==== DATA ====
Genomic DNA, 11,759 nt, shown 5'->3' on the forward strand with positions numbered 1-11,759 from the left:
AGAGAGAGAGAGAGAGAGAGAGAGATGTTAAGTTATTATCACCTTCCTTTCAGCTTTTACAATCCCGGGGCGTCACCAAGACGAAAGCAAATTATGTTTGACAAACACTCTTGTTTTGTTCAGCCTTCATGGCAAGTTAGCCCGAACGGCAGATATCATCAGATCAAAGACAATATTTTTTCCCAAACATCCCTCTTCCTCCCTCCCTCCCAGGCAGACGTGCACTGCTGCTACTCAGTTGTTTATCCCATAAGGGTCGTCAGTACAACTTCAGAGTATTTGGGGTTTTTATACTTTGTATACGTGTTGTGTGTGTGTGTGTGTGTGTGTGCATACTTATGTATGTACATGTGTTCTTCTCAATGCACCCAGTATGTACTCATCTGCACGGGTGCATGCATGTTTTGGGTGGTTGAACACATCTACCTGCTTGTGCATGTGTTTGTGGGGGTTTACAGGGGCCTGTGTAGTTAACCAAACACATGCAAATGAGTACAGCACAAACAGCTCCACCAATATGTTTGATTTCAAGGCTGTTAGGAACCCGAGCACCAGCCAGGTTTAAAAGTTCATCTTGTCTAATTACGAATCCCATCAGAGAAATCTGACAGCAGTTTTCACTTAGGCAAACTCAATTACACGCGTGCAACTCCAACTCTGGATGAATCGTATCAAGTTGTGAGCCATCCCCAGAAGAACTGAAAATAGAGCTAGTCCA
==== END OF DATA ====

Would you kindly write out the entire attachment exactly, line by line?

Genomic DNA, 11,759 nt, shown 5'->3' on the forward strand with positions numbered 1-11,759 from the left:
AGAGAGAGAGAGAGAGAGAGAGAGATGTTAAGTTATTATCACCTTCCTTTCAGCTTTTACAATCCCGGGGCGTCACCAAGACGAAAGCAAATTATGTTTGACAAACACTCTTGTTTTGTTCAGCCTTCATGGCAAGTTAGCCCGAACGGCAGATATCATCAGATCAAAGACAATATTTTTTCCCAAACATCCCTCTTCCTCCCTCCCTCCCAGGCAGACGTGCACTGCTGCTACTCAGTTGTTTATCCCATAAGGGTCGTCAGTACAACTTCAGAGTATTTGGGGTTTTTATACTTTGTATACGTGTTGTGTGTGTGTGTGTGTGTGTGTGCATACTTATGTATGTACATGTGTTCTTCTCAATGCACCCAGTATGTACTCATCTGCACGGGTGCATGCATGTTTTGGGTGGTTGAACACATCTACCTGCTTGTGCATGTGTTTGTGGGGGTTTACAGGGGCCTGTGTAGTTAACCAAACACATGCAAATGAGTACAGCACAAACAGCTCCACCAATATGTTTGATTTCAAGGCTGTTAGGAACCCGAGCACCAGCCAGGTTTAAAAGTTCATCTTGTCTAATTACGAATCCCATCAGAGAAATCTGACAGCAGTTTTCACTTAGGCAAACTCAATTACACGCGTGCAACTCCAACTCTGGATGAATCGTATCAAGTTGTGAGCCATCCCCAGAAGAACTGAAAATAGAGCTAGTCCA